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Release Date: March 7, 2012
University of Regina President and Vice-Chancellor Dr. Vianne Timmons and Lakehead University President and Vice-Chancellor Dr. Brian Stevenson are co-leading a group of Canadian universities on a trip to Mexico City to discuss Indigenous higher education. Representatives from the two countries will spend March 11-12 establishing partnerships and gaining a better understanding of the complexities surrounding the issue.
“It’s important to meet with educators and administrators from other jurisdictions so we can learn how to enhance post-secondary education for Indigenous people here at home and throughout the world,” said Dr. Timmons. “We need to share the challenges our students face in a variety of areas, examine potential solutions, and most importantly, develop and implement concrete strategies that will create a positive educational environment for all university students.”As well as the University of Regina and Lakehead University, First Nations University of Canada, Nipissing University, University of Manitoba, University of Lethbridge, Vancouver Island University, and Nicola Valley Institute of Technology will take part in the trip.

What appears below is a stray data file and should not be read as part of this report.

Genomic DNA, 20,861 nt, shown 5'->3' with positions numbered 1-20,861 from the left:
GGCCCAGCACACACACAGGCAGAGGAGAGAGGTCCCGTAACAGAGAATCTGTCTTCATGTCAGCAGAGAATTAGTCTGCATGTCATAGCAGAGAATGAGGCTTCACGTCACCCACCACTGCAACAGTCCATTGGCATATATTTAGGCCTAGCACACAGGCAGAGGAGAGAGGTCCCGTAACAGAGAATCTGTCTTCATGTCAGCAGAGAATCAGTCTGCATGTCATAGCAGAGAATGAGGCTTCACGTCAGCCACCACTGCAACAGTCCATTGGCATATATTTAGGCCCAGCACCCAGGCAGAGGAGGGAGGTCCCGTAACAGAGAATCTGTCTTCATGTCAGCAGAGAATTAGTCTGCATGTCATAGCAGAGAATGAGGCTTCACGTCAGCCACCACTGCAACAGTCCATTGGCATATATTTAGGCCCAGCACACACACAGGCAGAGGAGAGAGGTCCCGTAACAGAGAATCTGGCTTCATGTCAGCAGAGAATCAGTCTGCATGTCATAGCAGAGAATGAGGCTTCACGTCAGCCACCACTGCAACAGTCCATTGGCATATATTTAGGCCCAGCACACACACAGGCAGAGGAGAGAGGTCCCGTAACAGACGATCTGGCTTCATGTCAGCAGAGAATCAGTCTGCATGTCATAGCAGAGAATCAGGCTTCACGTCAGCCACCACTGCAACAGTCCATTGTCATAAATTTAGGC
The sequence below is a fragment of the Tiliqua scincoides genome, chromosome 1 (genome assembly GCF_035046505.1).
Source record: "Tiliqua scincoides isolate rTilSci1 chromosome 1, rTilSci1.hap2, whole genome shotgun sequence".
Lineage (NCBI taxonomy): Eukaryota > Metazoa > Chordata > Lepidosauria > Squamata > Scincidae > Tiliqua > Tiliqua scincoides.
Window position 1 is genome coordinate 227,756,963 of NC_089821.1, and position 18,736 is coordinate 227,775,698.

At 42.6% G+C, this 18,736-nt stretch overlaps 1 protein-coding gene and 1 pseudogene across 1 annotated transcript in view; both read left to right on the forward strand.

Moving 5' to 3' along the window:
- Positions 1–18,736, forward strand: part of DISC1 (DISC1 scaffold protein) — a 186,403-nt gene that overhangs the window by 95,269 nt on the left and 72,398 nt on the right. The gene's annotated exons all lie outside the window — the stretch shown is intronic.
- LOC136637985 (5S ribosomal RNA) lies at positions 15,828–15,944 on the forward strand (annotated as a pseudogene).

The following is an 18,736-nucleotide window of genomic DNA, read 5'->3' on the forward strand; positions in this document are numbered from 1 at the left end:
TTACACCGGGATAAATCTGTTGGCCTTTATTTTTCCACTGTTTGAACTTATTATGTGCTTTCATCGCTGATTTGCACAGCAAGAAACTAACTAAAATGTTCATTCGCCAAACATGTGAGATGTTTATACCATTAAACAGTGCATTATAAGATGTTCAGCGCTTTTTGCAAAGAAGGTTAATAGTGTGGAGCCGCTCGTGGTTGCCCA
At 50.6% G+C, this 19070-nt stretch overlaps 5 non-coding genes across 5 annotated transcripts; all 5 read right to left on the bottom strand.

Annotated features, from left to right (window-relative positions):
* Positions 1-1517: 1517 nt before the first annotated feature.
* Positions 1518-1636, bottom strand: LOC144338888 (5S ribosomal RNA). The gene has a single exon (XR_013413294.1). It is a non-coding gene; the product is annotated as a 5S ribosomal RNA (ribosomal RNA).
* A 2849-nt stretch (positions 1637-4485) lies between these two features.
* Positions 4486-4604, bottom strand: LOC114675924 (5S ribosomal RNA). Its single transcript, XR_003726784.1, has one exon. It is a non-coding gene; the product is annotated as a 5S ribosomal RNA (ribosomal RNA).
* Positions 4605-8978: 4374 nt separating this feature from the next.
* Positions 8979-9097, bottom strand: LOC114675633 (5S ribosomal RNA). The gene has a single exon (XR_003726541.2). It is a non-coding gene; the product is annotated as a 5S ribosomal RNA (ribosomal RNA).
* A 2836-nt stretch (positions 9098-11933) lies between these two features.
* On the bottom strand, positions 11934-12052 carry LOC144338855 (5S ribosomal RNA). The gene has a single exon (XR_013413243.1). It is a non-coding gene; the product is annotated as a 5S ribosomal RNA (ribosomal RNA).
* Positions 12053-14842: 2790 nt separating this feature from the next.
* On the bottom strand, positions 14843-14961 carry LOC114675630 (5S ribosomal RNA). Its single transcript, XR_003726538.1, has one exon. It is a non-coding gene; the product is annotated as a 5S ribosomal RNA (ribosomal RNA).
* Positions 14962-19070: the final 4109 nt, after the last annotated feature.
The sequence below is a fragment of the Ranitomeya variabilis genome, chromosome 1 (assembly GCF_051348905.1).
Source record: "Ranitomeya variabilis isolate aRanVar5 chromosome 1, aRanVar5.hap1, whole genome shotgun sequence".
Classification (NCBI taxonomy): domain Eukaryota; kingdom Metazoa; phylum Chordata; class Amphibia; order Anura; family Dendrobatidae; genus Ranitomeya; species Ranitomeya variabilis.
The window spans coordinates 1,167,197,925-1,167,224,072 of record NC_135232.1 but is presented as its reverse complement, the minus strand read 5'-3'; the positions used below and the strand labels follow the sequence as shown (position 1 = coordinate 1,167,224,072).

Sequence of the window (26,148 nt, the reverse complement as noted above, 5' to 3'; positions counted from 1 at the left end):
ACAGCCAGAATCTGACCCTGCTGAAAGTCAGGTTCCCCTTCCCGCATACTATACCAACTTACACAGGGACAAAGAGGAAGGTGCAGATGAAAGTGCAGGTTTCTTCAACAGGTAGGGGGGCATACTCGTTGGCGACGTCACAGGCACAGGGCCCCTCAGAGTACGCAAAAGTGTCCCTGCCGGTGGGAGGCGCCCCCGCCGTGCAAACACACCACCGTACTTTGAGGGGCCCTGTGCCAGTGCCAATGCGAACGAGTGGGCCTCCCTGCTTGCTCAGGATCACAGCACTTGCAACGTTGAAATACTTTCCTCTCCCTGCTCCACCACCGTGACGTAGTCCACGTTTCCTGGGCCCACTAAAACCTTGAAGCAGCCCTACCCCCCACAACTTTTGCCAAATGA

Lakehead University President Stevenson says accessibility is one of his top priorities.
“Changing the face of education for Indigenous people is a long but important journey,” he said. “At Lakehead, we have been successful in removing barriers to education, including economic, geographic and cultural. Our proven and successful model is based on active recruitment and strong transition support. We hope to share our successes and challenges on this trip.”
One of the highlights of the mission will be a round table hosted by the Mexican Minister of Education.
Enhancing the university experience for Aboriginal students is an important component of the University of Regina’s strategic plan. Timmons points to a recent initiative implemented at the University of Regina designed to address the challenges Aboriginal students face while pursuing a post-secondary education. “We now have an Aboriginal Advisory Circle at the University of Regina, comprised of Aboriginal faculty and staff. The members meet on a regular basis, and provide recommendations directly to me.”
Statistics indicate a year-over-year increase of 48 per cent in the number of first-year self-declared Aboriginal students registered at the University of Regina. As a result, students of Aboriginal descent now represent close to 10 per cent of the University’s total undergraduate enrolment of approximately 11,000 students.
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